The orchestra and BIS, led by producer Rob Suff, have achieved several recording successes, including a five-disc Beethoven symphony cycle that The New York Times wrote “may be the definitive [cycle] of our time.” Others included Bruckner’s Fourth Symphony; an album featuring the oratorio To Be Certain of the Dawn, composed by Stephen Paulus with libretto by Michael Dennis Browne; and a pair of Beethoven piano concerto albums with Yevgeny Sudbin.

“Over the course of Osmo Vänskä’s tenure, recordings have played a pivotal role in shining an international spotlight on the depth and artistry of the Vänskä-Minnesota Orchestra partnership,” said Minnesota Orchestra President and CEO Kevin Smith in a press release. “Creating recordings will continue to be part of our strategy to maintain high visibility for the Orchestra and to preserve its sound, and we are happy to resume the activity with this project.”

The 2015 recording session fees will be underwritten by a donor who did not want to be named.

“Finishing our Sibelius Symphony cycle is an enormously important marker for us,” said Cellist Marcia Peck.

The Minnesota Orchestra, founded as the Minneapolis Symphony Orchestra in 1903, issued its first recording in 1924 and has since recorded more than 450 works.



Osmo Vänskä announces engagement

Posted by: Neal Justin Updated: January 2, 2015 - 3:38 PM



Erin Keefe/ photo by Bre McGee

Minnesota Orchestra conductor Osmo Vänskä and concertmaster Erin Keefe have announced via Facebook that they are engaged. The relationship between the two was addressed in a New York Times article this past April and Vänskä answered questions about it to the Orchestra Board before agreeing to return to his duties earlier this year.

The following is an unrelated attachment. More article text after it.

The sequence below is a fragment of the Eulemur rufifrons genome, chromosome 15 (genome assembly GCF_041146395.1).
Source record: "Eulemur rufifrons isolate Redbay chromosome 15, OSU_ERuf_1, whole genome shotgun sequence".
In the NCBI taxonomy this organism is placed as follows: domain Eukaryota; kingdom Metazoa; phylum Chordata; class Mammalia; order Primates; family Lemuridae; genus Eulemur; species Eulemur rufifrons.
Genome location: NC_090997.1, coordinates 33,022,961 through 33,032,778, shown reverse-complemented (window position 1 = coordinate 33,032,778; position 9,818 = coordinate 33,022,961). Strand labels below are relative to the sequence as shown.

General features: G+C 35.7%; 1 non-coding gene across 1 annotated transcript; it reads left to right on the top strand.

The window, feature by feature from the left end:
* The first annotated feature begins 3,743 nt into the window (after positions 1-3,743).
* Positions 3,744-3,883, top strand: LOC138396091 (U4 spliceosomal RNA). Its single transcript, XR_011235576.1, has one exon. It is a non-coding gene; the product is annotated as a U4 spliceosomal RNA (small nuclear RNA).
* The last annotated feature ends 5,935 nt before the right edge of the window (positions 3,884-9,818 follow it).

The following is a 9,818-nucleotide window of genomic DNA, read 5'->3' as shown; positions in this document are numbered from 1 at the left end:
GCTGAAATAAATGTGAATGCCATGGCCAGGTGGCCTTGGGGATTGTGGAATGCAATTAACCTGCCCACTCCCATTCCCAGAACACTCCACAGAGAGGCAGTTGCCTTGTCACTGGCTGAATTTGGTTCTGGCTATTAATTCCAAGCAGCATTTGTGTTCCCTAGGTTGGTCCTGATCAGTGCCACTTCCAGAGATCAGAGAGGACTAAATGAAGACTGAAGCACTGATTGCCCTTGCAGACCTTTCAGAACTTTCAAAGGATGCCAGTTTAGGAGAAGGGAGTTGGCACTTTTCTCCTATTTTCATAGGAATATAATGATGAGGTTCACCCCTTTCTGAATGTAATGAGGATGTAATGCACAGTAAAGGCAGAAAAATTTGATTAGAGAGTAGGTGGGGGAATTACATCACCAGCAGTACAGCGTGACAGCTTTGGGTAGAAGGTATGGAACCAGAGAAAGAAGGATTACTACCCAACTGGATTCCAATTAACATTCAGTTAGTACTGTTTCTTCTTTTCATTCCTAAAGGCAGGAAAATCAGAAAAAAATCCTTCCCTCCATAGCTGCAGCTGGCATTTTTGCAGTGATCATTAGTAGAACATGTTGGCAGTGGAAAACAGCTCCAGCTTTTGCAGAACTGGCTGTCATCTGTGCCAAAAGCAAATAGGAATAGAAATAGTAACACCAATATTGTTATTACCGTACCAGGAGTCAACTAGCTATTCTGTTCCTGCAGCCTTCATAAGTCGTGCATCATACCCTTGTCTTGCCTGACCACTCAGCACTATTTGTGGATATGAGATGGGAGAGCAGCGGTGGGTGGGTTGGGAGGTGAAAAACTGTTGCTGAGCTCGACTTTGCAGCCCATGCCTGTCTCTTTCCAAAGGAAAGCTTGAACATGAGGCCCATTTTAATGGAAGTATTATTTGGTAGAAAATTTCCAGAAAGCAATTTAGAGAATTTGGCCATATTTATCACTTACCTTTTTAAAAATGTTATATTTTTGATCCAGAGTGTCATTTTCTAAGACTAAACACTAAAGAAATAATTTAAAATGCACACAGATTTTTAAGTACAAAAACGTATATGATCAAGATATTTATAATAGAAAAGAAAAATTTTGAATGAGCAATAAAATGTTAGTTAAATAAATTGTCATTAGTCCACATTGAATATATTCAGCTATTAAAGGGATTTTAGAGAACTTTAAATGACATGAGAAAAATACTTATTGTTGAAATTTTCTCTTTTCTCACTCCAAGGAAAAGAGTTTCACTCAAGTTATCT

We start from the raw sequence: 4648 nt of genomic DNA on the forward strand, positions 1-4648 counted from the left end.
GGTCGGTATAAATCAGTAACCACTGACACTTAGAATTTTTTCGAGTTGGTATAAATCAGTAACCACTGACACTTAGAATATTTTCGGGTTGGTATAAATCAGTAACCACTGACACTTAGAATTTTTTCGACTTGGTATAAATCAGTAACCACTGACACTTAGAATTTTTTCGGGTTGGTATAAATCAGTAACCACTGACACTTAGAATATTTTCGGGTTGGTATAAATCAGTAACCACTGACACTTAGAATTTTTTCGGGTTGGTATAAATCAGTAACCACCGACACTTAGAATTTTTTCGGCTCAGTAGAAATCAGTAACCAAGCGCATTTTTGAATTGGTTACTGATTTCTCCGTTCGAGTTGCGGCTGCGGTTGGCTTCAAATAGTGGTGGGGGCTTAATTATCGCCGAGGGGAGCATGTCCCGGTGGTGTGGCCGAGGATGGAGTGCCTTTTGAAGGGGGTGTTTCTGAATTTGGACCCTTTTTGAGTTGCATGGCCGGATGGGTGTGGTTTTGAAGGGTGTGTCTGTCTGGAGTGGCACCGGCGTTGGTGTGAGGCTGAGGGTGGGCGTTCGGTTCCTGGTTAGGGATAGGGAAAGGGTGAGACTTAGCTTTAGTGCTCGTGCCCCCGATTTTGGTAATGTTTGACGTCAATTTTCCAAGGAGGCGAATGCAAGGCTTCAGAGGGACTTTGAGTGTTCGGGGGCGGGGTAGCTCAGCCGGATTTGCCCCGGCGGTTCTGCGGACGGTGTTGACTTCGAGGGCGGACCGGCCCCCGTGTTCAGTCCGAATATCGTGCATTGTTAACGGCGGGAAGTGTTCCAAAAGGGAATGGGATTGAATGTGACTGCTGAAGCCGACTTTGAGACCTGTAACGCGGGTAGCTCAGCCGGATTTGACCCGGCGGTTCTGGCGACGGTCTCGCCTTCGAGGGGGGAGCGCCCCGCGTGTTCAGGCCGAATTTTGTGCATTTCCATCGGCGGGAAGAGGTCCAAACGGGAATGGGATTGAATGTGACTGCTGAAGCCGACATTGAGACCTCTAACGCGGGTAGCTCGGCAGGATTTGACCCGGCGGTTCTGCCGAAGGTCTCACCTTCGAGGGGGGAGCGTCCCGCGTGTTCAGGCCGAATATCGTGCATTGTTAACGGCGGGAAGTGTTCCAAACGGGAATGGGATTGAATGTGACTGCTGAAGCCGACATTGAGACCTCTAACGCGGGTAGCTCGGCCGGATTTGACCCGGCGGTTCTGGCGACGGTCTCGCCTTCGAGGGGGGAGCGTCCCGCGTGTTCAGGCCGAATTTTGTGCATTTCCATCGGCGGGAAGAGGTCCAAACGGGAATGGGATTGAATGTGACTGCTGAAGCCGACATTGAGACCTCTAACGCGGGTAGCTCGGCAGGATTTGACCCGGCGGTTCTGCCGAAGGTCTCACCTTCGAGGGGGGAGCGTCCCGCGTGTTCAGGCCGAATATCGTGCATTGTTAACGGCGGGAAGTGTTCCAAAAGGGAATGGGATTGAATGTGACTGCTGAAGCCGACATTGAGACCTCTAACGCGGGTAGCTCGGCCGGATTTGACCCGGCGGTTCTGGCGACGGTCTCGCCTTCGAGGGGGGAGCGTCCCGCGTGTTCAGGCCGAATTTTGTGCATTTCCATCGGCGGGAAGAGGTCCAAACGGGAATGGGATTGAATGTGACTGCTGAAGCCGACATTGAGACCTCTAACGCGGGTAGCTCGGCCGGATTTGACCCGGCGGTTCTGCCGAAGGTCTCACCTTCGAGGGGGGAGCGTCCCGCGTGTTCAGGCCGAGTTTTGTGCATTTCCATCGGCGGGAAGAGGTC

Keefe divorced in 2013; Vänskä divorced in 2009.

Keefe, a violinist, has been concertmaster since 2011.

No further details were available.

Minnesota Opera's president resigns

Posted by: Graydon Royce Updated: November 21, 2014 - 4:40 PM
Nina Archabal, who became interim president at Minnesota Opera on Thursday.

Minnesota Opera, which has become a national leader in generating new work, appears to be less than stable at the executive level. President and General Director Kevin Ramach has resigned after about two and one-half years in the role.

Ramach himself had succeeded Allan Naplan, who quit in March, 2012 after only one year in the job. According to a news release, Nina Archabal – the former director of the Minnesota Historical Society – took over on Thursday as interim general director.

The fact that the Opera is appointing an interim director on short notice indicates that Ramach’s decision was not long planned. When longtime president Kevin Smith announced plans to retire in May, 2010, he stayed on and Naplan’s hiring was announced six months later. Naplan took over the following March and surprisingly quit the next year. Ramach was appointed interim president and general director and then named permanently to the post in July of 2012.